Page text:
. . . . .[44] The Amlani case deals with the interpretation of an indemnification clause and the operation of section 134 of the Act.

However, the case does not stand for the proposition that, through deft wording of an indemnification clause, a condominium corporation can deprive an owner of his or her day in court as provided for in subsection 134(5) of the Act.

In fact, the Court says, at paragraph 34,

It is one thing to allow the corporation to enforce, by way of lien, common expenses that are applicable to all unit holders and that a majority of unitholders have approved.

It is entirely another to allow a condominium corporation the unfettered, unilateral right to impose whatever costs it wants on a unitholder, refer to them as common expenses and thereby acquire the right to sell the unitholderís apartment.

[45] Another way of considering the matter is to determine if PSCC779ís interpretation of its indemnification clauses is reasonable.

Here again, reference may be had to the Amlani case, where the Court wrote, at paragraph 46:

Finally, the interpretation the Corporation advances contravenes section 134 (5) of the Act because the costs it claims related to compliance and enforcement costs without being embodied in a court order. An interpretation that contravenes a statutory provision is, by definition, unreasonable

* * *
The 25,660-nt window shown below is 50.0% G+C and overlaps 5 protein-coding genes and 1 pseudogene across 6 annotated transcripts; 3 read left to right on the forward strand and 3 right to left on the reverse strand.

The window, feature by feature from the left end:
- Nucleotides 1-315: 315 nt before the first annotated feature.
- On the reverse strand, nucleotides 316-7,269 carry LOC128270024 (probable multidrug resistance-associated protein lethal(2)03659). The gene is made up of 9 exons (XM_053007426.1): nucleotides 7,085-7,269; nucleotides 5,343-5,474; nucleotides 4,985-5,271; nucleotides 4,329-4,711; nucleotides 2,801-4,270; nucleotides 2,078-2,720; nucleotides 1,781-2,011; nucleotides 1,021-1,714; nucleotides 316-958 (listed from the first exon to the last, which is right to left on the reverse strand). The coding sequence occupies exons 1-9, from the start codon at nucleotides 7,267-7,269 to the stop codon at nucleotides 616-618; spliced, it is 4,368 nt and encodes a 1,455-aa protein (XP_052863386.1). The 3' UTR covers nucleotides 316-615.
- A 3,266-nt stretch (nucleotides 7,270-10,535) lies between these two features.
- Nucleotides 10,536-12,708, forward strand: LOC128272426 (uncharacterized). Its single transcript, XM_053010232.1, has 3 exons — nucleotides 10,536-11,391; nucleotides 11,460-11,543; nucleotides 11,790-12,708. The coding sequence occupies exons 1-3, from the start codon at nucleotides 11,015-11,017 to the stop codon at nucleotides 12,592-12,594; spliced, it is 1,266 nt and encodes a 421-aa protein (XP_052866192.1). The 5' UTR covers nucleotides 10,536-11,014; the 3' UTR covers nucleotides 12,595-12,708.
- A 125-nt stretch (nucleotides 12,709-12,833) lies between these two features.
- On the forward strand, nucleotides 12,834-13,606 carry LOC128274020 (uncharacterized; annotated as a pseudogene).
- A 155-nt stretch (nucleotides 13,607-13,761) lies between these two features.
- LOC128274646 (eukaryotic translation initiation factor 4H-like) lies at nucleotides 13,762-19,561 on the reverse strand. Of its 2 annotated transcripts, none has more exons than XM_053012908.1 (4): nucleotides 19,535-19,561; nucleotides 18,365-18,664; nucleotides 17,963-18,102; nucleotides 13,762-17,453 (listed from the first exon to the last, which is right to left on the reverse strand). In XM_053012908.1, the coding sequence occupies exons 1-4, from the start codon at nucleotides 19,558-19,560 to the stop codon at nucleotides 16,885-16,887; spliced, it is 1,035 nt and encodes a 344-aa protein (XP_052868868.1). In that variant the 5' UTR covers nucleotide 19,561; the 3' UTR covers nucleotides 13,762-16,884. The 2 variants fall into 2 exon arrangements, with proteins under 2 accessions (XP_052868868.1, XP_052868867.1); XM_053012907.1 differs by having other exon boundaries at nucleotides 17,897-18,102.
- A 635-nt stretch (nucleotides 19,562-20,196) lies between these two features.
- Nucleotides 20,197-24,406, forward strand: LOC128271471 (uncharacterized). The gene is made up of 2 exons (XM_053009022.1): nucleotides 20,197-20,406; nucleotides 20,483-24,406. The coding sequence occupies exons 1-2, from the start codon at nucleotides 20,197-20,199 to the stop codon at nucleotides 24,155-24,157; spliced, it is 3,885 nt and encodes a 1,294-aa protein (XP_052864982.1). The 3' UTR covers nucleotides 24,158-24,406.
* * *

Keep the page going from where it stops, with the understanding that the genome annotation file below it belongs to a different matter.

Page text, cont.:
[46] From the outset PSCC779 took an aggressive posture in enforcing compliance despite the fact that it would have been clear to a reasonable person that Mr. Rahman had, at the minimum, a prima facie case for his use of the accessible parking space.

PSCC779ís position became increasingly aggressive. It added its legal costs in enforcing the Declaration, together with associated interest charges, to Mr. Rahmanís common expenses.

Despite Mr. Rahman, correctly, advising PSCC779 that it could not add these costs to his common expenses without a court order as required under subsection 134(5) of the Act, PSCC779 persisted.

It not only added those costs to Mr. Rahmanís common expenses but attempted to collect its legal costs and interest by way of lien and notice of sale.

It proceeded despite hearing from Mr. Rahmanís doctor that its treatment of him was causing him stress and anxiety. . . . " - unquote
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cross-reference 2021/02/21 10:37  
cafcor topic " LIEN ABUSE gets oppression remedy : AMLANI v Y.C.C. # 473 "